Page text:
For the Love of Miss Crabtree

June Marloew Miss Crabtree0000458288-31916L    For many young boys and girls their first innocent crush is on a  school teacher.  I was  no different except my crush was on the Hal Roach Studio celluloid princess, Miss Crabtree.   Miss Crabtree was actually actress June Marlowe, a former model whose acting career began in silent films. In 1925, she appeared opposite Rin Tin Tin in two films, “Below the Line” and “Clash of the Wolves.” That same year she had a role in the film version of Willa Cathers novel, “The Lost Lady”,  and in 1926 June had the role of Trusia opposite John Barrymore in “Don Juan.”  Other silent films followed but with the advent of sound, June’s career changed course.

June was one of  the WAMPAS Baby Stars  of 1925. This was an award given to starlets who showed promise. In other years, winners  included Clara Bow, Loretta Young, Joan Crawford and Ginger Rogers.

In 1930, June appeared as herself in the Charley Chase comedy “Fast Work”, her first sound film and her first for the Hal Roach studios. That same year, she would be reunited with her canine co-star Rin Tin Tin in “The Lone Defender.”

crabog-dorothy    The year 1930 would continue to be a busy year for June as she appeared for the first time in what would turn out to be her most memorable role, that of the sweet, attractive, heart throbbing Miss Crabtree. “Teacher’s Pet” was her first Our Gang film.  June, a brunette, wore a wig in her role as Miss Crabtree which the filmmakers felt complemented Jackie Cooper’s golden locks. In all, she made six Our Gang comedies,  some of the best in the series.  They included, “School’s Out” and “Love Business,” both with Jackie Cooper who she became friends with on and off the screen. As you watch their scenes together you can feel a real connection going on between them.  Jackie left the Our Gang series around this time however, June made three more films as the charming  Miss Crabtree, “Little Daddy”, “Shiver My Timbers” and “Readin’ and Writin’.”   During this period, June also had a small part in Laurel and Hardy’s first feature, “Pardon Us.”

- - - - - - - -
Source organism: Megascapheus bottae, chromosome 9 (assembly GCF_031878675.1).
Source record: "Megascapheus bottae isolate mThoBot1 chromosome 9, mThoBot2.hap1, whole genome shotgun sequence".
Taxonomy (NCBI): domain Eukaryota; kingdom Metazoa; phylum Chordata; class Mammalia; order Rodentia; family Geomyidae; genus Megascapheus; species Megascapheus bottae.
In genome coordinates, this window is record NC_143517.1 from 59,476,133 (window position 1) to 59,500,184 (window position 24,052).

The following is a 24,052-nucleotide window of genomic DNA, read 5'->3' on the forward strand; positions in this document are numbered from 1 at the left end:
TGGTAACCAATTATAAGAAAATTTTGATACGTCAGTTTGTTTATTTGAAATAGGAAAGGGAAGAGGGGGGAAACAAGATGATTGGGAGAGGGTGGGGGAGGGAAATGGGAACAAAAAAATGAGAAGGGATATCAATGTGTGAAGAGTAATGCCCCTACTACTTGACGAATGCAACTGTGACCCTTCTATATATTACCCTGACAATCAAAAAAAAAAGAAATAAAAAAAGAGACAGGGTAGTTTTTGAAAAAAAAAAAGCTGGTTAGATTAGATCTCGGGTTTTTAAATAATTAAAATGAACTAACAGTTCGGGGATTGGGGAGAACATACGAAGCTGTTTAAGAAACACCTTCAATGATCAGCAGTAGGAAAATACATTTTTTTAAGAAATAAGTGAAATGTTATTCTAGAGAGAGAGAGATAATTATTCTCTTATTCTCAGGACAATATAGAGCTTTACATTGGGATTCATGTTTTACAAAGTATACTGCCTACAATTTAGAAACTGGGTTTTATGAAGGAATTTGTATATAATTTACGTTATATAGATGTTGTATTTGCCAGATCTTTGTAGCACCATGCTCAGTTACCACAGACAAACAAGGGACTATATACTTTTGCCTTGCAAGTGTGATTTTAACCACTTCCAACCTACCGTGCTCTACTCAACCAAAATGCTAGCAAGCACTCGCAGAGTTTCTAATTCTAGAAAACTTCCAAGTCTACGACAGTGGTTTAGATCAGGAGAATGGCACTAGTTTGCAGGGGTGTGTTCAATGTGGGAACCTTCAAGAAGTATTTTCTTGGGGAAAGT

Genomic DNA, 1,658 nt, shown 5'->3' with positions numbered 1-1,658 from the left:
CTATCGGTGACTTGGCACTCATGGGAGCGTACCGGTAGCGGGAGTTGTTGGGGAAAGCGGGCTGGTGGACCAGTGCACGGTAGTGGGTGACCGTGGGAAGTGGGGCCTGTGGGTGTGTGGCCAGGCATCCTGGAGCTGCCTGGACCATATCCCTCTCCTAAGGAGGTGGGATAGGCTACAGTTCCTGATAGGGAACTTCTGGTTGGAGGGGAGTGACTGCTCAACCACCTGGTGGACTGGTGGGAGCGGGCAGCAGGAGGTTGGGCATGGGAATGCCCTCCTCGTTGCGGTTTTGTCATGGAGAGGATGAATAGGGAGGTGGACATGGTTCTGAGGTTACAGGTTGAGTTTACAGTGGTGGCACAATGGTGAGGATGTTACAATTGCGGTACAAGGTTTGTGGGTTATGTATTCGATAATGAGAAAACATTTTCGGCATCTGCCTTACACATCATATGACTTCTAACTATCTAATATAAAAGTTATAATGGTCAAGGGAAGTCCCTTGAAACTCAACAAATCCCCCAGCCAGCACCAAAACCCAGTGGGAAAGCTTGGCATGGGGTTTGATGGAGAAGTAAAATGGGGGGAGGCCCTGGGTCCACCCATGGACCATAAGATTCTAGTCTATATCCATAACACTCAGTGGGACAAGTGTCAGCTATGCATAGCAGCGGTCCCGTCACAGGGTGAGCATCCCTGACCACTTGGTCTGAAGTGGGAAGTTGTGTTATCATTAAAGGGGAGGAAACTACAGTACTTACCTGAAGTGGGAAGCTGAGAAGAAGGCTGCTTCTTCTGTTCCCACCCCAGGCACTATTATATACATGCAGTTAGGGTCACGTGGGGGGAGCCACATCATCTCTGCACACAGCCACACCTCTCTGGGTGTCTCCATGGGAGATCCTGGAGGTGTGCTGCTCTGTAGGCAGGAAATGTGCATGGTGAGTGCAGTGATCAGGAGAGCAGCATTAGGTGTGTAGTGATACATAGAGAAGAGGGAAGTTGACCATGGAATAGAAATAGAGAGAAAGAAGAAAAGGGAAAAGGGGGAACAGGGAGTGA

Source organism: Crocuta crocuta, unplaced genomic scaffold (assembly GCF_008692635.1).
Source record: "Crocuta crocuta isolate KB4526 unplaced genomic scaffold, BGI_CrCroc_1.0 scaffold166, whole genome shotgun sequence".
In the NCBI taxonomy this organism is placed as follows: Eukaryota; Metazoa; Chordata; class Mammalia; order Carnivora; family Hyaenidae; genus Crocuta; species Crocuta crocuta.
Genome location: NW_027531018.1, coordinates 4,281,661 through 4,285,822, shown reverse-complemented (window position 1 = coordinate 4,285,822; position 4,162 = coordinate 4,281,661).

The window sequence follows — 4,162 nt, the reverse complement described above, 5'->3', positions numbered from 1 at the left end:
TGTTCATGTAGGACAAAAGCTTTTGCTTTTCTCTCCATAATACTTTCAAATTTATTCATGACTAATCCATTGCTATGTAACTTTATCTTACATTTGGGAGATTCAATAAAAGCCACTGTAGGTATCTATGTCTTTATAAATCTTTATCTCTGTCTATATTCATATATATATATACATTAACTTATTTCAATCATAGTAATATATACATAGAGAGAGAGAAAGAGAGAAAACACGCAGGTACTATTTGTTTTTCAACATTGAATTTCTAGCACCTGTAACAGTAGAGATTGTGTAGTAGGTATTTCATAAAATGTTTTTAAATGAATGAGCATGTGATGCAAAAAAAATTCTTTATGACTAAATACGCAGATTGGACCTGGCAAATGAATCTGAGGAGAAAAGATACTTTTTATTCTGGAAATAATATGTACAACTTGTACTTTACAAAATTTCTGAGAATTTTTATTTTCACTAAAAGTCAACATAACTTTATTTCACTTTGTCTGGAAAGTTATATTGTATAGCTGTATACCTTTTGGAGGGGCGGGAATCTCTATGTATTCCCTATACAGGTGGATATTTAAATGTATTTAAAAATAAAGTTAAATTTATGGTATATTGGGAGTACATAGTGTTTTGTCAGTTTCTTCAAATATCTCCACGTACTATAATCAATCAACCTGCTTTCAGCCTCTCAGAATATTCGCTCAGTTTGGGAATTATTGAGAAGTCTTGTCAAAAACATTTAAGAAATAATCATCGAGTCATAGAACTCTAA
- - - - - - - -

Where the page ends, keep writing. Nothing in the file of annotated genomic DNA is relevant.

One of my favorite Miss Crabtree scenes is in “School’s Out” when she attempts to give the kids a history lesson and their responses all, unknowingly, come from a joke book.  She asked Farina, “What was Abraham Lincoln Gettysburg Address” and he replies knowingly, “1644 South Main Street.”   Frustrated, she asked Jackie, “Who was the Hunchback of Notre Dame?” and Jackie responds “Lon Chaney.”  With each question came another wrong answer and we see her facial expression go from surprise to shock to frustration and finally she is  livid.  It’s a beautifully done scene and funny.

Marlowe’s career abruptly ended in 1932 when she married and retired from the movies. Little did she realize at the time the role of Miss Crabtree was her seminal role and would fuel the dreams of many prepubescent boys for multiple generations to come.

June Marloew Miss Crabtreejcjm01

June Marloew Miss0000454206-78602L

June Marlowe and Our Gang0000156388-11016L


June on the cover of Moving Picture Stories Magazine…….talented….beautiful…..

June Marlowe Mag Coverjunemag2

…..and athletic too!

June Marlowe0000454219-41376L


44 comments on “For the Love of Miss Crabtree

  1. 😀 Me, too! Circa 1977…age six.


  2. Sam Juliano says:

    What a fantastic remembrance here!!!! I am preparing my own massive piece on the OUR GANG COMEDIES (Maltin did have this one great big moment in the sun with his definitive work here) and I have been using episodes all week in school!!!!!

    The Crabtree films are wonderful for sure.

    My favorite Our gang comedy ever? DOGS IS DOGS (1930)
    Runner-Up: THE KID FROM BORNEO (1933)

    My favorite rascal of them all? “Wheezer” Hutchins, who sadly died in a plane accident near the end of the war at age 20.


  3. Judy says:

    A fascinating posting – I’ve never seen any of these films, but loved reading about them, and also loved the stills you found to illustrate your piece.:)